If the story ended here it would be perfect ending (and they lived happily ever after) but it doesn’t. Everything was great at least for a little while. Abraham and Sarah had the thing they wanted most but the problem with sin is that it has consequences, and we never know when those consequences are going to come back and bite us in the butt. However, even in the midst of sin, we can see our father God’s faithfulness. Do you remember a few chapters back in 16, when Sarah concocted her plan to bring Hagar into their marriage? Initially she was happy because it seemed that her plan worked, but after a while she got jealous and tried to send Hagar and Ishmael away. But God brought them back and for a while things seemed to be working out until they take a turn for the worse. Take a look at verses 8-10. “The child grew and was weaned, and on the day Isaac was weaned Abraham held a great feast. But Sarah saw that the son whom Hagar the Egyptian had borne to Abraham was mocking, 10 and she said to Abraham, “Get rid of that slave woman and her son, for that woman’s son will never share in the inheritance with my son Isaac.”” According to Jewish custom, when a child was weaned it was a cause for celebration. A weaned child meant it has survived the fragile stage of infancy and can now eat solid food instead of only breastfeeding. Because high infant mortality rates existed, if a child had developed past the need for the physical dependence from their mother, that indicated they reached a new stage of life which greatly increased the likelihood of their survival. Again, we see God’s faithfulness as he kept Isaac alive through this uncertain period. So, Abraham thought, “Let’s party!” However, not everything is good in party town. At this point, Ishmael is probably around 16/17 and Isaac is about two, two and a half (depending on when he was weaned) when all of a sudden, this teenager starts picking on the toddler. Some commentators say that Ishmael was being mean to Isaac, picking on him like a bully. And you’d think, “Why would a teenager that old pick on his little half-brother?” But if we flash back again to chapter 16, God gave us some insight into Ishmael’s character when he said that “he would be like a wild donkey of a man,” so maybe that is coming into play now. Also, Sarah gives us an additional piece of information when she brings up the topic of inheritance. With the birth of Isaac, who gets the inheritance becomes a lot muddier. Ishmael was the first-born son, but Isaac was the promised son. So maybe this was a hot button topic between Sarah and Hagar.

So, when Sarah sees what’s going on she naturally gets ticked off and says, “Hey Abraham, your girlfriend’s son is picking on our baby. If you don’t do something about them, I will!” Can you blame her? She’s been waiting her whole life for this and she’s not going to let this teenage bully ruin it by picking on her little boy.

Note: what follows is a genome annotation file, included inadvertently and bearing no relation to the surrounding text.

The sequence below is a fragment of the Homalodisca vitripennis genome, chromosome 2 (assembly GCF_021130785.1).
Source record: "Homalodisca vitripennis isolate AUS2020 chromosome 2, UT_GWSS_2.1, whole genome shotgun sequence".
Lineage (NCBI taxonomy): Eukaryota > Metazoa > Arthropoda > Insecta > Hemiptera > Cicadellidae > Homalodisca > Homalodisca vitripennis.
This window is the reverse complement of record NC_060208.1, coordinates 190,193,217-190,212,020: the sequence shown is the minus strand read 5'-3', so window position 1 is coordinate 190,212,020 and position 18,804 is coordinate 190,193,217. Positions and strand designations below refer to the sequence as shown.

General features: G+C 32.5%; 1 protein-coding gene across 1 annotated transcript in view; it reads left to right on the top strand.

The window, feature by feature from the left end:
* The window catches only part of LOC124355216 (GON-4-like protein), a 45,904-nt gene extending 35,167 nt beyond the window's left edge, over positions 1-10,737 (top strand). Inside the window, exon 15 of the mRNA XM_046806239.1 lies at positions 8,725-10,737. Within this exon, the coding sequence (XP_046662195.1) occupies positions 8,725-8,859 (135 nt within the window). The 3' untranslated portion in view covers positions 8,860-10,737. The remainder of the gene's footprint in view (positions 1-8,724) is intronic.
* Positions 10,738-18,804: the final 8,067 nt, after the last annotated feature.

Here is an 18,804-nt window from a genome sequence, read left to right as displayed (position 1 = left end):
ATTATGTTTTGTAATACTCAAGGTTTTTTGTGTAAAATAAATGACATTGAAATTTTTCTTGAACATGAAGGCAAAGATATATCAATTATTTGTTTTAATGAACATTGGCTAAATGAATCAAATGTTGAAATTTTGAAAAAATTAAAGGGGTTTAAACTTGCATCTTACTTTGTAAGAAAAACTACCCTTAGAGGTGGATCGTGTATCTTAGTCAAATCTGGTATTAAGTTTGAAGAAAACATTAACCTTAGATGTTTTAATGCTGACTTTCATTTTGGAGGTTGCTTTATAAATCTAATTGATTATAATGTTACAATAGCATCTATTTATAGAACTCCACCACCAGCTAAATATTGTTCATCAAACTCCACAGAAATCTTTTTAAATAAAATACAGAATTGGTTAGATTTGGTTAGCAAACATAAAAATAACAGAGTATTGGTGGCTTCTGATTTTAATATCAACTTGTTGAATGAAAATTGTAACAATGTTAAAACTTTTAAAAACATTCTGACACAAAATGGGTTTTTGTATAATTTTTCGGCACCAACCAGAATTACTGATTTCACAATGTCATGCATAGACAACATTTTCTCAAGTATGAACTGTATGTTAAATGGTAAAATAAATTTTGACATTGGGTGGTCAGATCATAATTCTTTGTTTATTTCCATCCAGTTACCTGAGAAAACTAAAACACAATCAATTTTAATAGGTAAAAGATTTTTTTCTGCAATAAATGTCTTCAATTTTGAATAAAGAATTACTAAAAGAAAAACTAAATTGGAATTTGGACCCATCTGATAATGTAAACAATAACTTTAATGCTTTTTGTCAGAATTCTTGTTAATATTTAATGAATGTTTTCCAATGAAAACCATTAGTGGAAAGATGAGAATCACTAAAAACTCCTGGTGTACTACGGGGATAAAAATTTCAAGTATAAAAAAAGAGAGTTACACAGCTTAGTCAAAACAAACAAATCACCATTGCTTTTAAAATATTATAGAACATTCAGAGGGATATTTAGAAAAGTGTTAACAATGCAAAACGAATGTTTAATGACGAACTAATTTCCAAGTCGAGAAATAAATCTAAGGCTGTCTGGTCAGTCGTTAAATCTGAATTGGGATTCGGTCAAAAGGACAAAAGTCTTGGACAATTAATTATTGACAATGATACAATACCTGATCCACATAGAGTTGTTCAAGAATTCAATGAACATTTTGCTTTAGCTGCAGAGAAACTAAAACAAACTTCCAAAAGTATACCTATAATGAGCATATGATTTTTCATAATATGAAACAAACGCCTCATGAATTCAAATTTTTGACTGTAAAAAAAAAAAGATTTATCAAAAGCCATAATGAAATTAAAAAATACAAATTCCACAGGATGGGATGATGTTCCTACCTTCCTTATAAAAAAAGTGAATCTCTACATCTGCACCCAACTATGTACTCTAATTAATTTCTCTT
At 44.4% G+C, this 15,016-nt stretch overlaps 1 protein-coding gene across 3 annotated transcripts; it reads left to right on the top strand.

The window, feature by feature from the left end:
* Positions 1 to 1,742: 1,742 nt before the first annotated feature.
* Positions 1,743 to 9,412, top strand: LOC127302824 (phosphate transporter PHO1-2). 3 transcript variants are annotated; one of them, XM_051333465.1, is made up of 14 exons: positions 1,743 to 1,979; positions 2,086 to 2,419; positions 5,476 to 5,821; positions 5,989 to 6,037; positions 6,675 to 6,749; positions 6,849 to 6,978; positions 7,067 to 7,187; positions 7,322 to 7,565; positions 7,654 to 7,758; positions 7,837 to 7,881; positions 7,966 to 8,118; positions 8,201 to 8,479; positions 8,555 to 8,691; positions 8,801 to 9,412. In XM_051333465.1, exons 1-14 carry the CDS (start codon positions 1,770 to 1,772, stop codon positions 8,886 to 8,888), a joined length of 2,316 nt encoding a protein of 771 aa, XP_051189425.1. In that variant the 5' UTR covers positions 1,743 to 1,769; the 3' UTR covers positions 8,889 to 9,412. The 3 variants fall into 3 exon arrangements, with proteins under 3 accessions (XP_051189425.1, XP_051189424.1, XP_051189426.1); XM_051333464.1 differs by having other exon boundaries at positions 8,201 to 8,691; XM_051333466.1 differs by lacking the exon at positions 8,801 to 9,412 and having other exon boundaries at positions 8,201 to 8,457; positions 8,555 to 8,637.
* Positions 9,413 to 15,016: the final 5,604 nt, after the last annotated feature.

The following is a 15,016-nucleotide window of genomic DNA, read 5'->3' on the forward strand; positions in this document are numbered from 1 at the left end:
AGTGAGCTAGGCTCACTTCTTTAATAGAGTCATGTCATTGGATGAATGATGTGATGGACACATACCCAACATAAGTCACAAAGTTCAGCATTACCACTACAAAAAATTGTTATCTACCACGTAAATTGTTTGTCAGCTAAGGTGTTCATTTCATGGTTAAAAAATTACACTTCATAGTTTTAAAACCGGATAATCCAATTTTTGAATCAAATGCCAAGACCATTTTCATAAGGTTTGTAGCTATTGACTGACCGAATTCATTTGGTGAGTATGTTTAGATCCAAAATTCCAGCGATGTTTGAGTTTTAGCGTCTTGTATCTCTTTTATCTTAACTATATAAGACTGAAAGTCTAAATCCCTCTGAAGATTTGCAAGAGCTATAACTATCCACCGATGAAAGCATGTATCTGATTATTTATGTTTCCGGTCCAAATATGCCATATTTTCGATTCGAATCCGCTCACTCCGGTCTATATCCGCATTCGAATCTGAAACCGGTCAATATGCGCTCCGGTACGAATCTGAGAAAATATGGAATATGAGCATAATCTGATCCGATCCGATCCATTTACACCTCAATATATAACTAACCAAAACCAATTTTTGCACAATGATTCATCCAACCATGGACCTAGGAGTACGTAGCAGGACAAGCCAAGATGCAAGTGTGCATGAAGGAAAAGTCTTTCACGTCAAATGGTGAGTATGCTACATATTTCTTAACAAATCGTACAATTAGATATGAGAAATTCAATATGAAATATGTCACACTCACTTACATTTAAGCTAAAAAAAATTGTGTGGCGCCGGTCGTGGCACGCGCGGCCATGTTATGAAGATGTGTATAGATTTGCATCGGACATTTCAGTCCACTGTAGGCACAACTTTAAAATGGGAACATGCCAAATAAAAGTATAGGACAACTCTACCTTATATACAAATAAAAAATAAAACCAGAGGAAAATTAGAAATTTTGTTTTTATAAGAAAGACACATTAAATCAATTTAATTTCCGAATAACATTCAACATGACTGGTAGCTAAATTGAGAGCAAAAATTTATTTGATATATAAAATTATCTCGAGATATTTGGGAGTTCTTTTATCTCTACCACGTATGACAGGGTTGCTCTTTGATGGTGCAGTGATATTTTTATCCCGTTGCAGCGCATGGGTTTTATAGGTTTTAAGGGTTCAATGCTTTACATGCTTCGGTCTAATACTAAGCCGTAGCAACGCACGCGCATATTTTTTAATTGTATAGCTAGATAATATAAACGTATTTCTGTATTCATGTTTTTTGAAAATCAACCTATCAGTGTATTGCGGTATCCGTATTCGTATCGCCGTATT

This is where things get real difficult for Abraham. Just a short time ago he was living the life, he had Ishmael his firstborn and now precious Isaac but now he is put right in the middle of the problem and everyone is looking at him and what’s he going to do. Does he blow it off and say, “Ahh it’s nothing,” or does he take it seriously? (Verses 11-14.) “11 The matter distressed Abraham greatly because it concerned his son.12 But God said to him, “Do not be so distressed about the boy and your slave woman. Listen to whatever Sarah tells you, because it is through Isaac that your offspring will be reckoned. 13 I will make the son of the slave into a nation also, because he is your offspring.” 14 Early the next morning Abraham took some food and a skin of water and gave them to Hagar. He set them on her shoulders and then sent her off with the boy.” Abraham was now chewing the wages of his sin because had to deal with the consequences of his previous actions. He was so distressed about this and yet he couldn’t ignore it any longer.

But yet again, here we see God’s faithfulness. God was FAITHFUL to Ishmael because of Abraham – God was keeping his promise even in the midst of a difficult situation. People might criticize God for telling Abraham to kick his son out of his house, but it’s not like he was abandoning them and kicking them to the curb, but it was more like God was telling Abraham, “You need to focus on your family and raising your son. Don’t worry, I got your back. I’ll take care of things with Ishmael for you.” It was God’s wisdom to make things clear and separate the families because that identifies who is the promised son. The promised son couldn’t be like a wild donkey and Isaac, was not like that, he was gentle.

Notice how Abraham responds, that he got up EARLY the next morning. He didn’t wait or procrastinate, once he made his decision he took action, this was the pattern of his life. Just as God kept his promise, Abraham responded in faithful obedience. In a sense, Abraham’s response conveyed, “Thank you Lord. I will trust in you for I know that you have done this for me and both of my sons belongs to you.” This was a sign that Abraham was part of the covenant community.

Our series in Genesis, is about beginnings. We’ve seen the beginning of creation, the beginning of time and history, the beginning of man, and here we’re seeing the beginning of two nations… of two people groups; the Jews and the Arabs. Both Jew and Arab honor Abraham as their father. The Arabs trace their lineage back to Ishmael and the Jews to Isaac. What is interesting is that both groups consider their ancestor as the promised son. The Arabs say that Ishmael was the promised son and the Jews say it is Isaac.